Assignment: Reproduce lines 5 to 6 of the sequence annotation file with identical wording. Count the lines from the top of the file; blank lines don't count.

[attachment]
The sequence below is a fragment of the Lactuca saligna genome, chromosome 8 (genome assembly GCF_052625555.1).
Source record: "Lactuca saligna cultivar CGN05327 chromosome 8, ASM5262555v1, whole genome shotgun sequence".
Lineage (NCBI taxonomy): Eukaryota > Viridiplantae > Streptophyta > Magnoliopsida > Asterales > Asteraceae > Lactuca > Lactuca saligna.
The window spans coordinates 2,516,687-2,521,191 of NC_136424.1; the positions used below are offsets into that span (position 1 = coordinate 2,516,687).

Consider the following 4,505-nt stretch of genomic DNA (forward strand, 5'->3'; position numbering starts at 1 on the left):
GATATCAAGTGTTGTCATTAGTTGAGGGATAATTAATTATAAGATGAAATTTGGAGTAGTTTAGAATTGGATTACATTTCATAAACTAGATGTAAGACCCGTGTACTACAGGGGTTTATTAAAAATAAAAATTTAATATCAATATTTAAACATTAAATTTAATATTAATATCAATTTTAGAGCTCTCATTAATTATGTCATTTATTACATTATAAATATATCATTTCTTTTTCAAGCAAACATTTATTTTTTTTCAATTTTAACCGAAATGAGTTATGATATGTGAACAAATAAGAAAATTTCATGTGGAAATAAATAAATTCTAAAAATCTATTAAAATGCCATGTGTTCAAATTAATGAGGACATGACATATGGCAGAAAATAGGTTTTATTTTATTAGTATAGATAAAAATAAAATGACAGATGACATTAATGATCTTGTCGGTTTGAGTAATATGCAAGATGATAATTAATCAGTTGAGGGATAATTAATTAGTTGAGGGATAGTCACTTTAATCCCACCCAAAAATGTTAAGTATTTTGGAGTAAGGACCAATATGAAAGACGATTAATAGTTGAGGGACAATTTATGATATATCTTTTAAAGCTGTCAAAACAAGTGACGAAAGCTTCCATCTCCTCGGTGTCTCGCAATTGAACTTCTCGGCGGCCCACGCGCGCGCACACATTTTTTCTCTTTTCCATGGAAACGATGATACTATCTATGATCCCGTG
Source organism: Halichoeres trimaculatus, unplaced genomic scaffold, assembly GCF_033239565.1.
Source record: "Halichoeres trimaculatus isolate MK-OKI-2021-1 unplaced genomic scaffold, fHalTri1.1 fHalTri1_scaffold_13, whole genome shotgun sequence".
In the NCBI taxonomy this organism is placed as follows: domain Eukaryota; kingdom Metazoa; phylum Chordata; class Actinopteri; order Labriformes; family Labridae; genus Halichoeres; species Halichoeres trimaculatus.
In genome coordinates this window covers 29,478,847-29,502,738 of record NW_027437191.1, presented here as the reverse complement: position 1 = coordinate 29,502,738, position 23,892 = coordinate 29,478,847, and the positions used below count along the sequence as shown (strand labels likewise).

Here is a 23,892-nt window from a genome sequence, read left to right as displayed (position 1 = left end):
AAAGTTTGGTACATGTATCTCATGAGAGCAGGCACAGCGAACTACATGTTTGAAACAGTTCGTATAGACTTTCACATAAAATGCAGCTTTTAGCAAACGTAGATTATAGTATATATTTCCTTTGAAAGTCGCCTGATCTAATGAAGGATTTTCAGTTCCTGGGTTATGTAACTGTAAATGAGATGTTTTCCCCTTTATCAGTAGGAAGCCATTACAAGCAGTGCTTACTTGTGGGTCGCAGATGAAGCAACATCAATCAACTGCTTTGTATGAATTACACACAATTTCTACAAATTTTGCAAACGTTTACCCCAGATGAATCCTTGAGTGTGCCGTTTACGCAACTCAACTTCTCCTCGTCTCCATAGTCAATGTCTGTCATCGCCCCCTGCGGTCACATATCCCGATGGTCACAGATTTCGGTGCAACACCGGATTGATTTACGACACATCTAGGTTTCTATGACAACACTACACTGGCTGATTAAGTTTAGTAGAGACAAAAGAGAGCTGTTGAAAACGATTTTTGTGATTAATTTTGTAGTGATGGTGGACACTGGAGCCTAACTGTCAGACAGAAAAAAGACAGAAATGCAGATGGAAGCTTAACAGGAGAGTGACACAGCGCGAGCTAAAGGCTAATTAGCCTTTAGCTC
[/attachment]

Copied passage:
Consider the following 4,505-nt stretch of genomic DNA (forward strand, 5'->3'; position numbering starts at 1 on the left):
GATATCAAGTGTTGTCATTAGTTGAGGGATAATTAATTATAAGATGAAATTTGGAGTAGTTTAGAATTGGATTACATTTCATAAACTAGATGTAAGACCCGTGTACTACAGGGGTTTATTAAAAATAAAAATTTAATATCAATATTTAAACATTAAATTTAATATTAATATCAATTTTAGAGCTCTCATTAATTATGTCATTTATTACATTATAAATATATCATTTCTTTTTCAAGCAAACATTTATTTTTTTTCAATTTTAACCGAAATGAGTTATGATATGTGAACAAATAAGAAAATTTCATGTGGAAATAAATAAATTCTAAAAATCTATTAAAATGCCATGTGTTCAAATTAATGAGGACATGACATATGGCAGAAAATAGGTTTTATTTTATTAGTATAGATAAAAATAAAATGACAGATGACATTAATGATCTTGTCGGTTTGAGTAATATGCAAGATGATAATTAATCAGTTGAGGGATAATTAATTAGTTGAGGGATAGTCACTTTAATCCCACCCAAAAATGTTAAGTATTTTGGAGTAAGGACCAATATGAAAGACGATTAATAGTTGAGGGACAATTTATGATATATCTTTTAAAGCTGTCAAAACAAGTGACGAAAGCTTCCATCTCCTCGGTGTCTCGCAATTGAACTTCTCGGCGGCCCACGCGCGCGCACACATTTTTTCTCTTTTCCATGGAAACGATGATACTATCTATGATCCCGTG